“The lack of inventory continues to be a problem in Northern Virginia, which had just a 2.5-month supply of homes in September,” says Hill. “A balanced market typically has a five- to six-month supply of homes.”

Hill says that prices were up year-over-year in September everywhere in Northern Virginia except in Fairfax County where sale prices remained unchanged from last year’s level of $460,000.

“The housing market is just tired, especially in high-priced neighborhoods,” says Hill. “One exception to that is Fairfax City, where prices rose by 24 percent to $541,500 in September. But in that area we’re only looking at 38 sales. Since it’s such a small market, so that’s kind of an outlier.”

New construction

Newly built homes typically cost more than resale properties in every part of the country. In Northern Virginia, high costs for land and labor make construction even more expensive.

“If you’re looking for affordable housing, Stafford County is about the only place in Northern Virginia with more affordable prices,” says Dan Fulton, senior vice president of John Burns Real Estate Consulting in Reston. “Embrey Mill is one of the most interesting developments there, a planned community with lots of amenities with good commuting options to Fort Belvoir and Quantico.”

Fulton says single-family homes at Embrey Mill are priced in the $300,000s. In addition, there are affordable townhouses and single-family homes under development at Summerfield in Fredericksburg by Beazer Homes, priced from the mid-$200,000s for the townhouses and the low-$300,000s for the single-family homes. Nearby at Rappahannock Landing, Ryan Homes and Lennar are building townhouses priced in the $200,000s.

In Manassas, Stanley Martin Homes is building townhouses and townhouse-style condos at the Landing at Cannon Branch, which will be part of a mixed-use development that includes a brewpub. Prices have yet to be determined for the community, where sales will begin later this year.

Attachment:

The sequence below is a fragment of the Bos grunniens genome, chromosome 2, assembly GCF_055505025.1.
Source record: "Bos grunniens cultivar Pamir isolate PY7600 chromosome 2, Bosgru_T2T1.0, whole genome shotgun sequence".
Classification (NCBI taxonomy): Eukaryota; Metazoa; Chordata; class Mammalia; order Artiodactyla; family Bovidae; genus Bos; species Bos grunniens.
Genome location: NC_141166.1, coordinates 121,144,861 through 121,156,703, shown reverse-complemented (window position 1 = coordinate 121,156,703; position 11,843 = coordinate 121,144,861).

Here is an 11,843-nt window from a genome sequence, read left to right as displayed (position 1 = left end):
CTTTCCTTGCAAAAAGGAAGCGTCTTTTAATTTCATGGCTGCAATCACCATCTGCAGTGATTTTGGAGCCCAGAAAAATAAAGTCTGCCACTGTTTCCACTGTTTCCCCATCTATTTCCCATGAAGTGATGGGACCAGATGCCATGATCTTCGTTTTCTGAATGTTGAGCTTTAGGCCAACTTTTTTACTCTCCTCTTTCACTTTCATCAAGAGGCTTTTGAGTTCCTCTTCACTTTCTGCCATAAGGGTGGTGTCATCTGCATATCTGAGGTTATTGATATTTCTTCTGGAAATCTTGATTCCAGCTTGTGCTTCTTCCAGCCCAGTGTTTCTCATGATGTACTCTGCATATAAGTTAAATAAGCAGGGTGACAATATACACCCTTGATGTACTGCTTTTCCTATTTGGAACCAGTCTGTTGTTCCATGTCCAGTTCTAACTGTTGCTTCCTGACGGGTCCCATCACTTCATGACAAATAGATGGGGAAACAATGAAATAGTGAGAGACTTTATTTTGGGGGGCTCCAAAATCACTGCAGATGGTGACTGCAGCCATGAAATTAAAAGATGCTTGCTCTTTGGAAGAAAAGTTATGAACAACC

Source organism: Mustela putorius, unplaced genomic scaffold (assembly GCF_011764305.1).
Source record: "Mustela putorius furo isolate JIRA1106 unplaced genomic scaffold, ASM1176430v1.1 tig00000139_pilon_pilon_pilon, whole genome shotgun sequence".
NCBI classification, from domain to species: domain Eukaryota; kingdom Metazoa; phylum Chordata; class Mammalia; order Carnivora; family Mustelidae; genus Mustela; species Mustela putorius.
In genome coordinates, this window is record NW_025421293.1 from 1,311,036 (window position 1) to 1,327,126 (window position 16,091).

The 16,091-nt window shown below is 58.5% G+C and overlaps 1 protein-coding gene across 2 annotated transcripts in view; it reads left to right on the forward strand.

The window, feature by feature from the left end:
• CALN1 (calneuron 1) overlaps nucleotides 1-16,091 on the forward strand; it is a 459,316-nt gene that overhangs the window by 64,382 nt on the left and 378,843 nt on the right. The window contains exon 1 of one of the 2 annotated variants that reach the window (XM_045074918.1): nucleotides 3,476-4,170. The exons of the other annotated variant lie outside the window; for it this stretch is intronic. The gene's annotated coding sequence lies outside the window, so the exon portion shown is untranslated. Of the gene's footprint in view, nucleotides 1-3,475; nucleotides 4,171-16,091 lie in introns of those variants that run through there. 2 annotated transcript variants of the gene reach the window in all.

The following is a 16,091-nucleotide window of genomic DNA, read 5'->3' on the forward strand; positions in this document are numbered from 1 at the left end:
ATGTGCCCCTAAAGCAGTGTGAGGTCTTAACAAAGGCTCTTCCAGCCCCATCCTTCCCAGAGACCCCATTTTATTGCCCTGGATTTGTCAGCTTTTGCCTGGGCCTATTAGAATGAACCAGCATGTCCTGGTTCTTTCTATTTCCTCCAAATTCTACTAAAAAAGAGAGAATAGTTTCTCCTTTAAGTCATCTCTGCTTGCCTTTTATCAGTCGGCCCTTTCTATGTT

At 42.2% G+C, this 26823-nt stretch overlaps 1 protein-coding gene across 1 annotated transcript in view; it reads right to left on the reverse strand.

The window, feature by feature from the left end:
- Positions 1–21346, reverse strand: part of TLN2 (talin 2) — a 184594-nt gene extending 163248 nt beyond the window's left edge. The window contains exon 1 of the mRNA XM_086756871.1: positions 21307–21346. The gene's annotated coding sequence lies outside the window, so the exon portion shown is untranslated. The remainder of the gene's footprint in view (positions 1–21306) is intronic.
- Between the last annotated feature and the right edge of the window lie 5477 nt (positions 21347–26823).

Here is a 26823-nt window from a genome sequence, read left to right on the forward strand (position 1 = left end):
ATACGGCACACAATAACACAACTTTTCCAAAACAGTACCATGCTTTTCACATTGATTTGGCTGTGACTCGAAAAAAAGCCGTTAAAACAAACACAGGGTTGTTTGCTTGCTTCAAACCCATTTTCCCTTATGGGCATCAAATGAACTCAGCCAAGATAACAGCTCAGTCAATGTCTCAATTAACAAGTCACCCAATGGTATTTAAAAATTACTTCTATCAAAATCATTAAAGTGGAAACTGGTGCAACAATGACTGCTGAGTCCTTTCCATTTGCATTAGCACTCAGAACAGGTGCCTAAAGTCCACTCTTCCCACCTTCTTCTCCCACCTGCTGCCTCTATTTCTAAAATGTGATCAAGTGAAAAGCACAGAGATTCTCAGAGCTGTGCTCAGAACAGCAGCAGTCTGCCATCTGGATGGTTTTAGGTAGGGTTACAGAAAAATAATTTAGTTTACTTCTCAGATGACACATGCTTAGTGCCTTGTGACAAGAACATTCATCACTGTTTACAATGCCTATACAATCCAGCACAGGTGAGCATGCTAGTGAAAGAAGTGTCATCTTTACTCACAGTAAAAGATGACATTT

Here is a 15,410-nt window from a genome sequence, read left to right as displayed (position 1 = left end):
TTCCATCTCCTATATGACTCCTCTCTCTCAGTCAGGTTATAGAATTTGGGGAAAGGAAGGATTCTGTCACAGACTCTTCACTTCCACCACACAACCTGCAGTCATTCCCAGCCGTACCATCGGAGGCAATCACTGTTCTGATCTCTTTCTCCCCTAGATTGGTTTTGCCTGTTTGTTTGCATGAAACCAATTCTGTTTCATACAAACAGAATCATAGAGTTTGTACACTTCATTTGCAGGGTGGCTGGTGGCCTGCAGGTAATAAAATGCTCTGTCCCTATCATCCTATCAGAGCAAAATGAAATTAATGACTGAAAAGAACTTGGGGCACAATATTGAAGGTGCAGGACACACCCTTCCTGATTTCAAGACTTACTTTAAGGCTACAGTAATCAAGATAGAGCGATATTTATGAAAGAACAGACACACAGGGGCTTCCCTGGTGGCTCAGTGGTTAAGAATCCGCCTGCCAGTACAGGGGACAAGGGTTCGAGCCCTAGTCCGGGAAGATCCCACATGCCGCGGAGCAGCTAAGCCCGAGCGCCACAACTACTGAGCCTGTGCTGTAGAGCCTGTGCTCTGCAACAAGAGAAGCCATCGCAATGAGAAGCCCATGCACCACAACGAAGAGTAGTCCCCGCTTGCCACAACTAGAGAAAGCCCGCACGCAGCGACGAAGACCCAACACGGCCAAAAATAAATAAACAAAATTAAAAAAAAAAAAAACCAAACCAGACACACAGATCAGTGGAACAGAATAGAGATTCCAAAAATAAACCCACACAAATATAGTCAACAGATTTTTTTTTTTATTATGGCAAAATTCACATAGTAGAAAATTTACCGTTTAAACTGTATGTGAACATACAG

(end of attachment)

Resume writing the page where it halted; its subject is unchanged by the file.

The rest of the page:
At Potomac Shores in Prince William County, Brookfield Homes, NV Homes, Ryan Homes and Pulte Homes are building townhouses priced from the upper $300,000s to the low $400,000s and single-family homes priced from the upper $400,000s to the $600,000s. The planned community adjacent to the Potomac River features numerous amenities, including a golf course, pools, parks and a future VRE station.

In Loudoun County, high-end townhouses by the Knutson Companies are nearly sold out at Crescent Place in Leesburg, purchased by empty-nesters and others who want to live in a walkable community, says Chris Masters, executive vice president of McWilliams | Ballard in Washington. Similar townhouses are under construction at Brambleton, priced in the $600,000s and located within walking distance of Brambleton Town Center.

In Herndon, Stanley Martin Homes is building condos across the Dulles Toll Road from the future Herndon Metro station. Pricing has yet to be determined for these two-level townhouse-style condos, which will include roof terraces on the upper units.

In Alexandria, EYA will begin selling townhouses and condos at Robinson Landing on the Potomac. Townhouses are expected to be completed by next summer and the condos should be ready for occupants by the third quarter of 2019. The townhouses are anticipated to be priced from $1.6 million to $2.25 million. The condos, each of which are flow-through units from front to back so they all have a river view, are expected to be priced from $1.25 million to $5.5 million.

As is typical of the D.C. area, buyers will find more affordable housing farther from the city, which is also where more new construction is occurring. The close-in suburbs continue to experience low inventory among resale properties, making it tough for some to find a house to buy.